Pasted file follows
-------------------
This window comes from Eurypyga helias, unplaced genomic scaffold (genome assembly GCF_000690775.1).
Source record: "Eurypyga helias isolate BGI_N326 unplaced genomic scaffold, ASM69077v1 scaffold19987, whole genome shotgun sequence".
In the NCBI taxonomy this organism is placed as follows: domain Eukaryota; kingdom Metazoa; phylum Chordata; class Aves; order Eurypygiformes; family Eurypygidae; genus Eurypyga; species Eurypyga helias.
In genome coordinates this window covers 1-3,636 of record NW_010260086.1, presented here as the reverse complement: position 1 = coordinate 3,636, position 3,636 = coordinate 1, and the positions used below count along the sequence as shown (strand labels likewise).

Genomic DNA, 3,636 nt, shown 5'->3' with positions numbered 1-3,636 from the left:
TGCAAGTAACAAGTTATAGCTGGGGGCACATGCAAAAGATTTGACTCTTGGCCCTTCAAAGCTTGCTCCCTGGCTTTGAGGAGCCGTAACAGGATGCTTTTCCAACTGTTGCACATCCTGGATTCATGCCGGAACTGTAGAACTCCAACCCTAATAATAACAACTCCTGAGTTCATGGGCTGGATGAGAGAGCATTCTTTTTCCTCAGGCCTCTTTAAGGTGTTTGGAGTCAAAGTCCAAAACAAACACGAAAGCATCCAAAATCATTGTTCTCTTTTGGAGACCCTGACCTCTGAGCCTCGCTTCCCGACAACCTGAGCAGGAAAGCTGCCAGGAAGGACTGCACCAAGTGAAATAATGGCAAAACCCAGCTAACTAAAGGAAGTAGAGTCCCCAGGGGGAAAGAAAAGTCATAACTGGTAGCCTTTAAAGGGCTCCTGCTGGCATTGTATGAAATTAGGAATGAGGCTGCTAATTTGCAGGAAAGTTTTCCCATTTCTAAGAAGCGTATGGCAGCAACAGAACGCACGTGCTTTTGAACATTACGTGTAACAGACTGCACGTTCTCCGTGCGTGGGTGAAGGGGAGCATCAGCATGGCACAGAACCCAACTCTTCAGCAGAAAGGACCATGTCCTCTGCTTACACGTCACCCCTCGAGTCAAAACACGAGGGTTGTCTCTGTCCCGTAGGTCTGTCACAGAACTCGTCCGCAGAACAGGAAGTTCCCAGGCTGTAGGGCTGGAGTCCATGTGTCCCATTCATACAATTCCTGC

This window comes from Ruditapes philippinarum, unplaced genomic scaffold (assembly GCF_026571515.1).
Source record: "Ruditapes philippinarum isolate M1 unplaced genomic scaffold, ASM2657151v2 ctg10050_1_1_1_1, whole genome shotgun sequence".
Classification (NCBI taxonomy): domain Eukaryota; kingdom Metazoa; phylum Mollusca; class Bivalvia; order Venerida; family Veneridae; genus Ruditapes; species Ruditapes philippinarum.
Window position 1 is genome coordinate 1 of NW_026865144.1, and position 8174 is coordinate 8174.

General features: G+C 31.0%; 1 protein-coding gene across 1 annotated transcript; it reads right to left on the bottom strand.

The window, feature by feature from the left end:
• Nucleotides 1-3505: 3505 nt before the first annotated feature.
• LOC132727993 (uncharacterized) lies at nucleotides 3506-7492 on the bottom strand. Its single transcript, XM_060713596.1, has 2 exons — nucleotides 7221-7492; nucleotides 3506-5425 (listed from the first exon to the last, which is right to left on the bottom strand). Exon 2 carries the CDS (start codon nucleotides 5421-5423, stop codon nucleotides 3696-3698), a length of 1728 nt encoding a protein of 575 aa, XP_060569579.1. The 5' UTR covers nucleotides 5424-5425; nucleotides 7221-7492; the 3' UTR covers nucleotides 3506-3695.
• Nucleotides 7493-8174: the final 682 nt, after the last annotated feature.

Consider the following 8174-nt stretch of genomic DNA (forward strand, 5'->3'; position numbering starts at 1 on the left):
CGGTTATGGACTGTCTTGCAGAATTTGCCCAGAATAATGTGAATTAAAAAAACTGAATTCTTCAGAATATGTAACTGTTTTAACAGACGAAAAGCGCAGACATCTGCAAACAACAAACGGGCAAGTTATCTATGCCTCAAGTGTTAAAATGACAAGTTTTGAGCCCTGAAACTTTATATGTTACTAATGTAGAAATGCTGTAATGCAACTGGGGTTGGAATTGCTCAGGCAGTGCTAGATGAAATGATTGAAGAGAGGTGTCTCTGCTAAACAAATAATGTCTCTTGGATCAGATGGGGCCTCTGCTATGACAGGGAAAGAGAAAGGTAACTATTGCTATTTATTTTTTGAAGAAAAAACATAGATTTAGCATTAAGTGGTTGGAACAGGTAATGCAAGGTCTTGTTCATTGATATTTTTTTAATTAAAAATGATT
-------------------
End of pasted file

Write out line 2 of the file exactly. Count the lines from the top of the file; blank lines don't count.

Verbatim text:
Source record: "Eurypyga helias isolate BGI_N326 unplaced genomic scaffold, ASM69077v1 scaffold19987, whole genome shotgun sequence".